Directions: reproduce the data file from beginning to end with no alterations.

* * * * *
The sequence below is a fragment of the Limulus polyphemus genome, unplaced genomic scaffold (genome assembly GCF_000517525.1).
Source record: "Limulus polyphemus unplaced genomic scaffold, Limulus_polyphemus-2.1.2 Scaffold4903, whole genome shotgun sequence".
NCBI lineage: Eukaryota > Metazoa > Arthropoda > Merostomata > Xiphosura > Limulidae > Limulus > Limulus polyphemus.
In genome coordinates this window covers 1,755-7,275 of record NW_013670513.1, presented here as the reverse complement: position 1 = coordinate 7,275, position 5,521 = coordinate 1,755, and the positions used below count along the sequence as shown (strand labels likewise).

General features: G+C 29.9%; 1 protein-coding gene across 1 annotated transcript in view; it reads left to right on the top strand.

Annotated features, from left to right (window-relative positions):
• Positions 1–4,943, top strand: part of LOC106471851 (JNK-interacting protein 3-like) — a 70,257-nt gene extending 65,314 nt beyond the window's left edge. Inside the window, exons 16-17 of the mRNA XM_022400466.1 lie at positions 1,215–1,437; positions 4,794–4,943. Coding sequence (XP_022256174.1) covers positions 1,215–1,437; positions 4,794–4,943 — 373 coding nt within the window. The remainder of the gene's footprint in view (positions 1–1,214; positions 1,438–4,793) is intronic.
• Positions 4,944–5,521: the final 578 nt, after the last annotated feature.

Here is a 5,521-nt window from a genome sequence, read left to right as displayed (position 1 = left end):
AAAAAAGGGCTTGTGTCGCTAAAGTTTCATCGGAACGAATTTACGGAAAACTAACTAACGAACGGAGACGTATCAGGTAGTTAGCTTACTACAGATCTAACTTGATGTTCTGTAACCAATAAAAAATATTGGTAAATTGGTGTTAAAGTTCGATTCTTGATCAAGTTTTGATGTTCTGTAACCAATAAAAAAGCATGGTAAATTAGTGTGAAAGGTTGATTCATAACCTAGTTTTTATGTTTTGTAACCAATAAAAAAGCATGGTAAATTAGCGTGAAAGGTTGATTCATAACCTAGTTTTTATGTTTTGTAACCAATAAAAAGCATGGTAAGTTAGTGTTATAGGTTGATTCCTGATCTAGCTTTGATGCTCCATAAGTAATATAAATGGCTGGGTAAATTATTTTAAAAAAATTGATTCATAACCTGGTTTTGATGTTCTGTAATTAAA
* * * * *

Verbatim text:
The sequence below is a fragment of the Limulus polyphemus genome, unplaced genomic scaffold (genome assembly GCF_000517525.1).
Source record: "Limulus polyphemus unplaced genomic scaffold, Limulus_polyphemus-2.1.2 Scaffold4903, whole genome shotgun sequence".
NCBI lineage: Eukaryota > Metazoa > Arthropoda > Merostomata > Xiphosura > Limulidae > Limulus > Limulus polyphemus.
In genome coordinates this window covers 1,755-7,275 of record NW_013670513.1, presented here as the reverse complement: position 1 = coordinate 7,275, position 5,521 = coordinate 1,755, and the positions used below count along the sequence as shown (strand labels likewise).

General features: G+C 29.9%; 1 protein-coding gene across 1 annotated transcript in view; it reads left to right on the top strand.

Annotated features, from left to right (window-relative positions):
• Positions 1–4,943, top strand: part of LOC106471851 (JNK-interacting protein 3-like) — a 70,257-nt gene extending 65,314 nt beyond the window's left edge. Inside the window, exons 16-17 of the mRNA XM_022400466.1 lie at positions 1,215–1,437; positions 4,794–4,943. Coding sequence (XP_022256174.1) covers positions 1,215–1,437; positions 4,794–4,943 — 373 coding nt within the window. The remainder of the gene's footprint in view (positions 1–1,214; positions 1,438–4,793) is intronic.
• Positions 4,944–5,521: the final 578 nt, after the last annotated feature.

Here is a 5,521-nt window from a genome sequence, read left to right as displayed (position 1 = left end):
AAAAAAGGGCTTGTGTCGCTAAAGTTTCATCGGAACGAATTTACGGAAAACTAACTAACGAACGGAGACGTATCAGGTAGTTAGCTTACTACAGATCTAACTTGATGTTCTGTAACCAATAAAAAATATTGGTAAATTGGTGTTAAAGTTCGATTCTTGATCAAGTTTTGATGTTCTGTAACCAATAAAAAAGCATGGTAAATTAGTGTGAAAGGTTGATTCATAACCTAGTTTTTATGTTTTGTAACCAATAAAAAAGCATGGTAAATTAGCGTGAAAGGTTGATTCATAACCTAGTTTTTATGTTTTGTAACCAATAAAAAGCATGGTAAGTTAGTGTTATAGGTTGATTCCTGATCTAGCTTTGATGCTCCATAAGTAATATAAATGGCTGGGTAAATTATTTTAAAAAAATTGATTCATAACCTGGTTTTGATGTTCTGTAATTAAA